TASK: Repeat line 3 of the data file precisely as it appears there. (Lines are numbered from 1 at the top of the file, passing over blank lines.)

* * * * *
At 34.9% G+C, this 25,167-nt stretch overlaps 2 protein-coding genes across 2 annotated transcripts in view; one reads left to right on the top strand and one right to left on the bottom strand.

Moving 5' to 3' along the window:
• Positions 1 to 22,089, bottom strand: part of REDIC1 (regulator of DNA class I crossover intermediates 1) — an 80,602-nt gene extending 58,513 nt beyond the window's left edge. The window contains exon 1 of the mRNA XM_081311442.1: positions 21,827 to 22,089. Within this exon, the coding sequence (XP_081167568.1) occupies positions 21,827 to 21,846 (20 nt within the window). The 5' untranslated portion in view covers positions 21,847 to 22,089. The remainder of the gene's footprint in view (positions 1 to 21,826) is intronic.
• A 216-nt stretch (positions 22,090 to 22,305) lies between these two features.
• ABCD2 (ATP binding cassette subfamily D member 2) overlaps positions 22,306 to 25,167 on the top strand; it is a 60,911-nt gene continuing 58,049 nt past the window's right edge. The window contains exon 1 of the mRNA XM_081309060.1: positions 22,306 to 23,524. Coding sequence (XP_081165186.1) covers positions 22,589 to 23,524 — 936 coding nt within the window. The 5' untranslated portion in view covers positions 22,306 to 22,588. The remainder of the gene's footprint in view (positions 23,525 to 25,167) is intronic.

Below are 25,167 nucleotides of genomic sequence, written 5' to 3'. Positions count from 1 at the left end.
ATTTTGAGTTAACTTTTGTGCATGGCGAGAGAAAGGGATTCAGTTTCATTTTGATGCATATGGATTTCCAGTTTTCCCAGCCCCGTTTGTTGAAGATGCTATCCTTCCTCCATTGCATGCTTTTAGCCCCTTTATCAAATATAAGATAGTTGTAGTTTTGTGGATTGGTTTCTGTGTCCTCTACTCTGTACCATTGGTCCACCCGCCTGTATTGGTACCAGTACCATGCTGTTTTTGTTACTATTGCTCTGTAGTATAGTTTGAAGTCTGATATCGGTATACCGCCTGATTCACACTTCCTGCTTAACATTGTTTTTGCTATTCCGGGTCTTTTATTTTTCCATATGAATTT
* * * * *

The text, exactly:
• Positions 1 to 22,089, bottom strand: part of REDIC1 (regulator of DNA class I crossover intermediates 1) — an 80,602-nt gene extending 58,513 nt beyond the window's left edge. The window contains exon 1 of the mRNA XM_081311442.1: positions 21,827 to 22,089. Within this exon, the coding sequence (XP_081167568.1) occupies positions 21,827 to 21,846 (20 nt within the window). The 5' untranslated portion in view covers positions 21,847 to 22,089. The remainder of the gene's footprint in view (positions 1 to 21,826) is intronic.